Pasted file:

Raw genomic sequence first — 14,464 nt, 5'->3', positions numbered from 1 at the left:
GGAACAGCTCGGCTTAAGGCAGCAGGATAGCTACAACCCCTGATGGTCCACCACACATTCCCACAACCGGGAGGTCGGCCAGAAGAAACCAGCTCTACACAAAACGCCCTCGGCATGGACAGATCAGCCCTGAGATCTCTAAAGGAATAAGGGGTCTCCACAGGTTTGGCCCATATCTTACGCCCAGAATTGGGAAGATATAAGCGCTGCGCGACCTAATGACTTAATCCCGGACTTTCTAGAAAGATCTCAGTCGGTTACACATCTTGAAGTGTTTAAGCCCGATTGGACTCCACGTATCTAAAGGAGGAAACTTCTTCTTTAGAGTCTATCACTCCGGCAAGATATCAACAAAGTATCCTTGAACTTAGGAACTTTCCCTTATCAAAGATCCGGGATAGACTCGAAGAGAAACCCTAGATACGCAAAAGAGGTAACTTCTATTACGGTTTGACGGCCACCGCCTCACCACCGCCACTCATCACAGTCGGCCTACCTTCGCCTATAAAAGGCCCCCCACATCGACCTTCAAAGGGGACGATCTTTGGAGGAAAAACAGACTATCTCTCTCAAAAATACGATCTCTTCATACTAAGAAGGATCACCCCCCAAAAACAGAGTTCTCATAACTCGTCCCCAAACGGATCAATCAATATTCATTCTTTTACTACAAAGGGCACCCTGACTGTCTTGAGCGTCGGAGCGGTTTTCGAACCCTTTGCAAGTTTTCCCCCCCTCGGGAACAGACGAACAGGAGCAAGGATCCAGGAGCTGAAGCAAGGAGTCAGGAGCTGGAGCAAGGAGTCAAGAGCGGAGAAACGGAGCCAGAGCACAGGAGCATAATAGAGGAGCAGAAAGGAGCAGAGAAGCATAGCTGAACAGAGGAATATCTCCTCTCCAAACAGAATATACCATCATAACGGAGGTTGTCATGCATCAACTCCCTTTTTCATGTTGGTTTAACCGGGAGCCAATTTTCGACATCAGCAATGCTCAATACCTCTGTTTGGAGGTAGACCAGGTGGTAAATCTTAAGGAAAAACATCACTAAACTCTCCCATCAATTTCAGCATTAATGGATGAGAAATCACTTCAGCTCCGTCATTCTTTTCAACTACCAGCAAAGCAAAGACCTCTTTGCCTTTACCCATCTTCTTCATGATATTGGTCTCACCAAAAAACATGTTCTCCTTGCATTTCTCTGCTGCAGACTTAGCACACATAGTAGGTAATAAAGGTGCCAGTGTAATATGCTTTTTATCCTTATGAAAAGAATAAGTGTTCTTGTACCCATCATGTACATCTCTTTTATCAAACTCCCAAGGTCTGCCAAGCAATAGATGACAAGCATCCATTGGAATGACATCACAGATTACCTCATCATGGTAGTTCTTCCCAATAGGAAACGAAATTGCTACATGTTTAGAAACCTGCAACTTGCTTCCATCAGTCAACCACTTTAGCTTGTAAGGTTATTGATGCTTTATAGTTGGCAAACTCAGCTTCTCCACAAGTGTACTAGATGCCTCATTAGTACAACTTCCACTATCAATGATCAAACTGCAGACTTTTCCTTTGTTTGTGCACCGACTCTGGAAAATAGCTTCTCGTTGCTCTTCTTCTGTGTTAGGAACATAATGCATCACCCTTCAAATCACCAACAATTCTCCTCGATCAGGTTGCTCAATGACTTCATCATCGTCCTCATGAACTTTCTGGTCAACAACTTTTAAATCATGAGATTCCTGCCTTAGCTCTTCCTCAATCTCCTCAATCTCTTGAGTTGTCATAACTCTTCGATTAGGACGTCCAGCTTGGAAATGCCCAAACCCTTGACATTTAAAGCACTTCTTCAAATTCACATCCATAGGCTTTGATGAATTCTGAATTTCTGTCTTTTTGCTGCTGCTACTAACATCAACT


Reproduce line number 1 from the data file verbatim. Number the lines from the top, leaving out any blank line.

Raw genomic sequence first — 14,464 nt, 5'->3', positions numbered from 1 at the left: